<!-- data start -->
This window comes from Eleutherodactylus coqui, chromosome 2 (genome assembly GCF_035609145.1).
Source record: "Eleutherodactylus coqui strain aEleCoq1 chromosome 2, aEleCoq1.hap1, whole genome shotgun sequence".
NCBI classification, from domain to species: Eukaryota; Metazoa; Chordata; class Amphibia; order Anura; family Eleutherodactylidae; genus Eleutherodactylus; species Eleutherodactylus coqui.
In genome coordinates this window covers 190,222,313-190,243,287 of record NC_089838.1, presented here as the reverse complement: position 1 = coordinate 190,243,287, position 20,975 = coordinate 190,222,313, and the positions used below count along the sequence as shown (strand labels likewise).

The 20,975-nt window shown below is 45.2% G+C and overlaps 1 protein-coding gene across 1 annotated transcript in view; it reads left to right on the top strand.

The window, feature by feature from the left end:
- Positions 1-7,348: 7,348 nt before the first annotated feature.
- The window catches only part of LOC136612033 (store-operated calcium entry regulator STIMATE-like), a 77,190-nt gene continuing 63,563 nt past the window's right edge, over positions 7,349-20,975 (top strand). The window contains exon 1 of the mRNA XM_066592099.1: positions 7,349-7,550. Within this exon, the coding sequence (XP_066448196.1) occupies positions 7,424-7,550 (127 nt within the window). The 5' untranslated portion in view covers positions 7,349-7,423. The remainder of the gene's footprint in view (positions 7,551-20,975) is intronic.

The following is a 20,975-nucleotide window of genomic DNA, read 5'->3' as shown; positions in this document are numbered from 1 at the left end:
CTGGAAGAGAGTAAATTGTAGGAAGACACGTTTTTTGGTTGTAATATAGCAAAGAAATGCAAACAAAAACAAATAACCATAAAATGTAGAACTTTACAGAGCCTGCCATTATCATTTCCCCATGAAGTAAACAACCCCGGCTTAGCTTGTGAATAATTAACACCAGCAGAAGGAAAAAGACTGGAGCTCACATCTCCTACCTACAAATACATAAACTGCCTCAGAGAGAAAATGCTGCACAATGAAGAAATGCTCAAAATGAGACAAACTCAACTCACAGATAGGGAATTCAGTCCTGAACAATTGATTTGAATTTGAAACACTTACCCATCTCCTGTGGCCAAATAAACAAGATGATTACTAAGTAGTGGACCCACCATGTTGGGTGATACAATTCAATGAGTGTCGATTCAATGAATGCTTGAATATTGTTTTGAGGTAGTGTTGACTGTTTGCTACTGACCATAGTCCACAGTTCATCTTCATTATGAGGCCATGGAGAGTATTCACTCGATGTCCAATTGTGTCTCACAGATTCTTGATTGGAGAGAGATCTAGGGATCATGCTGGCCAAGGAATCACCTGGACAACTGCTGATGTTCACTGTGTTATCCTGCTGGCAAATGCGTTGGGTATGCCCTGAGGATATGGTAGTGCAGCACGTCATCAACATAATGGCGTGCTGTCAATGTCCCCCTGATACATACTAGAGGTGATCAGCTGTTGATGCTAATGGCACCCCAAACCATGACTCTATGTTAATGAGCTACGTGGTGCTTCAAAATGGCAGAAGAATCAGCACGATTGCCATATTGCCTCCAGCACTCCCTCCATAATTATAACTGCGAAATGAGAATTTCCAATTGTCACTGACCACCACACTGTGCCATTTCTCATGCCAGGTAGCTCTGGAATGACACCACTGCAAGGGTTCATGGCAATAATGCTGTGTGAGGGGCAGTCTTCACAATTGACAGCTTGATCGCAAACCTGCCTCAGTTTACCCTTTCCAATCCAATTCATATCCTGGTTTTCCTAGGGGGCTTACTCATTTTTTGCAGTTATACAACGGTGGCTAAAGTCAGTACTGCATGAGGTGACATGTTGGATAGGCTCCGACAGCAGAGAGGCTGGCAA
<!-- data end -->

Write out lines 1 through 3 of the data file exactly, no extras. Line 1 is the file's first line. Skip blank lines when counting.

This window comes from Eleutherodactylus coqui, chromosome 2 (genome assembly GCF_035609145.1).
Source record: "Eleutherodactylus coqui strain aEleCoq1 chromosome 2, aEleCoq1.hap1, whole genome shotgun sequence".
NCBI classification, from domain to species: Eukaryota; Metazoa; Chordata; class Amphibia; order Anura; family Eleutherodactylidae; genus Eleutherodactylus; species Eleutherodactylus coqui.